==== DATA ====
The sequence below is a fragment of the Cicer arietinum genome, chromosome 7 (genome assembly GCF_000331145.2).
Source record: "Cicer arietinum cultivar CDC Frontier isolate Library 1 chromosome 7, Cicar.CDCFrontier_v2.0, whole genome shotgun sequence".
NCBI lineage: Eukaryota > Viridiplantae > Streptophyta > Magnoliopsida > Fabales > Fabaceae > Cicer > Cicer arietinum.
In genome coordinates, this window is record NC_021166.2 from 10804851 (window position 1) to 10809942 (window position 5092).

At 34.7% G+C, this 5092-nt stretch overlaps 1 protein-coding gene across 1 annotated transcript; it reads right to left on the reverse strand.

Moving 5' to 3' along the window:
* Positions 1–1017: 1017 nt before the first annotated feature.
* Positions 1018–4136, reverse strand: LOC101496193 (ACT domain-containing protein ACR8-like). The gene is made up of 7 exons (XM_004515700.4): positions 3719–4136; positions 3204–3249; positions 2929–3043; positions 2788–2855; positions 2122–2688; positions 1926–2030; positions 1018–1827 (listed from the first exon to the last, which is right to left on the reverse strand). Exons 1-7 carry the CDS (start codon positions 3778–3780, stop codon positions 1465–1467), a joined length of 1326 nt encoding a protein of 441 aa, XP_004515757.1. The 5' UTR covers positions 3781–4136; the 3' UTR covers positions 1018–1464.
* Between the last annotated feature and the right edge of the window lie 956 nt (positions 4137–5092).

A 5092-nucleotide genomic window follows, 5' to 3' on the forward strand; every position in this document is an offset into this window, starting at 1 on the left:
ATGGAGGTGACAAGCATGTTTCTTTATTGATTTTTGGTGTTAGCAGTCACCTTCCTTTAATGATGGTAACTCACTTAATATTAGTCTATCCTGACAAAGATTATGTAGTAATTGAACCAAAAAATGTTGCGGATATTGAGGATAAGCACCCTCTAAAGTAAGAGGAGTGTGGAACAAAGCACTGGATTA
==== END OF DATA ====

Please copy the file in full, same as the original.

The sequence below is a fragment of the Cicer arietinum genome, chromosome 7 (genome assembly GCF_000331145.2).
Source record: "Cicer arietinum cultivar CDC Frontier isolate Library 1 chromosome 7, Cicar.CDCFrontier_v2.0, whole genome shotgun sequence".
NCBI lineage: Eukaryota > Viridiplantae > Streptophyta > Magnoliopsida > Fabales > Fabaceae > Cicer > Cicer arietinum.
In genome coordinates, this window is record NC_021166.2 from 10804851 (window position 1) to 10809942 (window position 5092).

At 34.7% G+C, this 5092-nt stretch overlaps 1 protein-coding gene across 1 annotated transcript; it reads right to left on the reverse strand.

Moving 5' to 3' along the window:
* Positions 1–1017: 1017 nt before the first annotated feature.
* Positions 1018–4136, reverse strand: LOC101496193 (ACT domain-containing protein ACR8-like). The gene is made up of 7 exons (XM_004515700.4): positions 3719–4136; positions 3204–3249; positions 2929–3043; positions 2788–2855; positions 2122–2688; positions 1926–2030; positions 1018–1827 (listed from the first exon to the last, which is right to left on the reverse strand). Exons 1-7 carry the CDS (start codon positions 3778–3780, stop codon positions 1465–1467), a joined length of 1326 nt encoding a protein of 441 aa, XP_004515757.1. The 5' UTR covers positions 3781–4136; the 3' UTR covers positions 1018–1464.
* Between the last annotated feature and the right edge of the window lie 956 nt (positions 4137–5092).

A 5092-nucleotide genomic window follows, 5' to 3' on the forward strand; every position in this document is an offset into this window, starting at 1 on the left:
ATGGAGGTGACAAGCATGTTTCTTTATTGATTTTTGGTGTTAGCAGTCACCTTCCTTTAATGATGGTAACTCACTTAATATTAGTCTATCCTGACAAAGATTATGTAGTAATTGAACCAAAAAATGTTGCGGATATTGAGGATAAGCACCCTCTAAAGTAAGAGGAGTGTGGAACAAAGCACTGGATTA